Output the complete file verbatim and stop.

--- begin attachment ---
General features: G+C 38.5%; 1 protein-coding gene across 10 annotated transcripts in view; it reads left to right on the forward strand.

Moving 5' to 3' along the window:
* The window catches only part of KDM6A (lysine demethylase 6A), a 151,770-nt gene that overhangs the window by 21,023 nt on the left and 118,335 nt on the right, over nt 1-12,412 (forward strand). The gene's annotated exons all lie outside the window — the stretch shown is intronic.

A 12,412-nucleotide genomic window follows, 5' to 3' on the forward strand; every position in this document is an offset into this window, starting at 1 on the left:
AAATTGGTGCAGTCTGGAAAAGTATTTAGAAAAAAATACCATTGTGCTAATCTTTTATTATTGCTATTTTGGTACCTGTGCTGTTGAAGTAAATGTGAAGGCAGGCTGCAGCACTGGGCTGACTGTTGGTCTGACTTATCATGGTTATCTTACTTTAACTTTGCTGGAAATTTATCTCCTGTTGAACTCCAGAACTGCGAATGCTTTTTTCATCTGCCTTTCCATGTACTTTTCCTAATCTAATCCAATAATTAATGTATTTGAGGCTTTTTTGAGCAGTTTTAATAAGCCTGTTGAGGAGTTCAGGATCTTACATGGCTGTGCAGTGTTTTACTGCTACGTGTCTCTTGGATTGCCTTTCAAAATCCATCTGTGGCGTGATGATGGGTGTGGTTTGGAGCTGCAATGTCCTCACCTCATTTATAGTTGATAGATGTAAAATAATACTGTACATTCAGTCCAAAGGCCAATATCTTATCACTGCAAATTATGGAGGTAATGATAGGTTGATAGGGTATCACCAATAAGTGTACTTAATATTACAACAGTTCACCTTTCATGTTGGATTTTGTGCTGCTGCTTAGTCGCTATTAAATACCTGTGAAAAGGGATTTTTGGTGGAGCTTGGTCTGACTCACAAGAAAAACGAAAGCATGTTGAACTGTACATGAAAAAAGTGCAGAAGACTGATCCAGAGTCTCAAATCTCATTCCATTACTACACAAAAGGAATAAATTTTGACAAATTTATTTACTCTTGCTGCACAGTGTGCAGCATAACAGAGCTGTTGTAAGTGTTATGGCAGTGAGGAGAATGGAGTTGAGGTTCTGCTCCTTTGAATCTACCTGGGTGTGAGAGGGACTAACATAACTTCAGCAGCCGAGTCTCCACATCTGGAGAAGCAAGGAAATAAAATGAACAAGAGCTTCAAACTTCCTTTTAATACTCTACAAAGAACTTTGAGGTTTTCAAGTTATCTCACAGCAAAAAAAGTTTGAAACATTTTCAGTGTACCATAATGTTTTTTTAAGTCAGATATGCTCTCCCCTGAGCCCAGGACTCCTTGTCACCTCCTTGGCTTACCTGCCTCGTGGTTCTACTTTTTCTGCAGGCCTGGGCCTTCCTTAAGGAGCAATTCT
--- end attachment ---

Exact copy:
General features: G+C 38.5%; 1 protein-coding gene across 10 annotated transcripts in view; it reads left to right on the forward strand.

Moving 5' to 3' along the window:
* The window catches only part of KDM6A (lysine demethylase 6A), a 151,770-nt gene that overhangs the window by 21,023 nt on the left and 118,335 nt on the right, over nt 1-12,412 (forward strand). The gene's annotated exons all lie outside the window — the stretch shown is intronic.

A 12,412-nucleotide genomic window follows, 5' to 3' on the forward strand; every position in this document is an offset into this window, starting at 1 on the left:
AAATTGGTGCAGTCTGGAAAAGTATTTAGAAAAAAATACCATTGTGCTAATCTTTTATTATTGCTATTTTGGTACCTGTGCTGTTGAAGTAAATGTGAAGGCAGGCTGCAGCACTGGGCTGACTGTTGGTCTGACTTATCATGGTTATCTTACTTTAACTTTGCTGGAAATTTATCTCCTGTTGAACTCCAGAACTGCGAATGCTTTTTTCATCTGCCTTTCCATGTACTTTTCCTAATCTAATCCAATAATTAATGTATTTGAGGCTTTTTTGAGCAGTTTTAATAAGCCTGTTGAGGAGTTCAGGATCTTACATGGCTGTGCAGTGTTTTACTGCTACGTGTCTCTTGGATTGCCTTTCAAAATCCATCTGTGGCGTGATGATGGGTGTGGTTTGGAGCTGCAATGTCCTCACCTCATTTATAGTTGATAGATGTAAAATAATACTGTACATTCAGTCCAAAGGCCAATATCTTATCACTGCAAATTATGGAGGTAATGATAGGTTGATAGGGTATCACCAATAAGTGTACTTAATATTACAACAGTTCACCTTTCATGTTGGATTTTGTGCTGCTGCTTAGTCGCTATTAAATACCTGTGAAAAGGGATTTTTGGTGGAGCTTGGTCTGACTCACAAGAAAAACGAAAGCATGTTGAACTGTACATGAAAAAAGTGCAGAAGACTGATCCAGAGTCTCAAATCTCATTCCATTACTACACAAAAGGAATAAATTTTGACAAATTTATTTACTCTTGCTGCACAGTGTGCAGCATAACAGAGCTGTTGTAAGTGTTATGGCAGTGAGGAGAATGGAGTTGAGGTTCTGCTCCTTTGAATCTACCTGGGTGTGAGAGGGACTAACATAACTTCAGCAGCCGAGTCTCCACATCTGGAGAAGCAAGGAAATAAAATGAACAAGAGCTTCAAACTTCCTTTTAATACTCTACAAAGAACTTTGAGGTTTTCAAGTTATCTCACAGCAAAAAAAGTTTGAAACATTTTCAGTGTACCATAATGTTTTTTTAAGTCAGATATGCTCTCCCCTGAGCCCAGGACTCCTTGTCACCTCCTTGGCTTACCTGCCTCGTGGTTCTACTTTTTCTGCAGGCCTGGGCCTTCCTTAAGGAGCAATTCT